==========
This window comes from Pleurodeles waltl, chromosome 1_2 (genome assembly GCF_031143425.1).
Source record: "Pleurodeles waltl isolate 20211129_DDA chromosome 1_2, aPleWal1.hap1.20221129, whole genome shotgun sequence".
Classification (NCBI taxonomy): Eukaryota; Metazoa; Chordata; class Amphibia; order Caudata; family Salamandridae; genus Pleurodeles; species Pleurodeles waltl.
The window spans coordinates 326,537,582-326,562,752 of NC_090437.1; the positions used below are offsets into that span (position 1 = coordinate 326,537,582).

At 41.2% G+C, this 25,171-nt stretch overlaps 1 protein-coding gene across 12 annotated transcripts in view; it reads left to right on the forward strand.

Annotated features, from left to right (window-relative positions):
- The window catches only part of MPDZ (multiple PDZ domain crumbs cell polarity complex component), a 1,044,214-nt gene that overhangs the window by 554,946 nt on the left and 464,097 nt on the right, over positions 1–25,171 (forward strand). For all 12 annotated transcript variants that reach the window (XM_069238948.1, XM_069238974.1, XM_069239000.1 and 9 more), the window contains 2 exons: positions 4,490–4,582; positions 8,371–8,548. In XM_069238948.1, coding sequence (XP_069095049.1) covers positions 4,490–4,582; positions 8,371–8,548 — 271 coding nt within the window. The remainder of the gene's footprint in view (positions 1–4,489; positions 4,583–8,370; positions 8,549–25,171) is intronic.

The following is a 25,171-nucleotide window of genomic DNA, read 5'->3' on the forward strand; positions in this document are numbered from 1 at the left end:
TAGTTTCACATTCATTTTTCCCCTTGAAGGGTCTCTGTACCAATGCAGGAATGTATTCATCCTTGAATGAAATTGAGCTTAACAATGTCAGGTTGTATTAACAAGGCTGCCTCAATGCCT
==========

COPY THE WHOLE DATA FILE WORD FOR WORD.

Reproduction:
This window comes from Pleurodeles waltl, chromosome 1_2 (genome assembly GCF_031143425.1).
Source record: "Pleurodeles waltl isolate 20211129_DDA chromosome 1_2, aPleWal1.hap1.20221129, whole genome shotgun sequence".
Classification (NCBI taxonomy): Eukaryota; Metazoa; Chordata; class Amphibia; order Caudata; family Salamandridae; genus Pleurodeles; species Pleurodeles waltl.
The window spans coordinates 326,537,582-326,562,752 of NC_090437.1; the positions used below are offsets into that span (position 1 = coordinate 326,537,582).

At 41.2% G+C, this 25,171-nt stretch overlaps 1 protein-coding gene across 12 annotated transcripts in view; it reads left to right on the forward strand.

Annotated features, from left to right (window-relative positions):
- The window catches only part of MPDZ (multiple PDZ domain crumbs cell polarity complex component), a 1,044,214-nt gene that overhangs the window by 554,946 nt on the left and 464,097 nt on the right, over positions 1–25,171 (forward strand). For all 12 annotated transcript variants that reach the window (XM_069238948.1, XM_069238974.1, XM_069239000.1 and 9 more), the window contains 2 exons: positions 4,490–4,582; positions 8,371–8,548. In XM_069238948.1, coding sequence (XP_069095049.1) covers positions 4,490–4,582; positions 8,371–8,548 — 271 coding nt within the window. The remainder of the gene's footprint in view (positions 1–4,489; positions 4,583–8,370; positions 8,549–25,171) is intronic.

The following is a 25,171-nucleotide window of genomic DNA, read 5'->3' on the forward strand; positions in this document are numbered from 1 at the left end:
TAGTTTCACATTCATTTTTCCCCTTGAAGGGTCTCTGTACCAATGCAGGAATGTATTCATCCTTGAATGAAATTGAGCTTAACAATGTCAGGTTGTATTAACAAGGCTGCCTCAATGCCT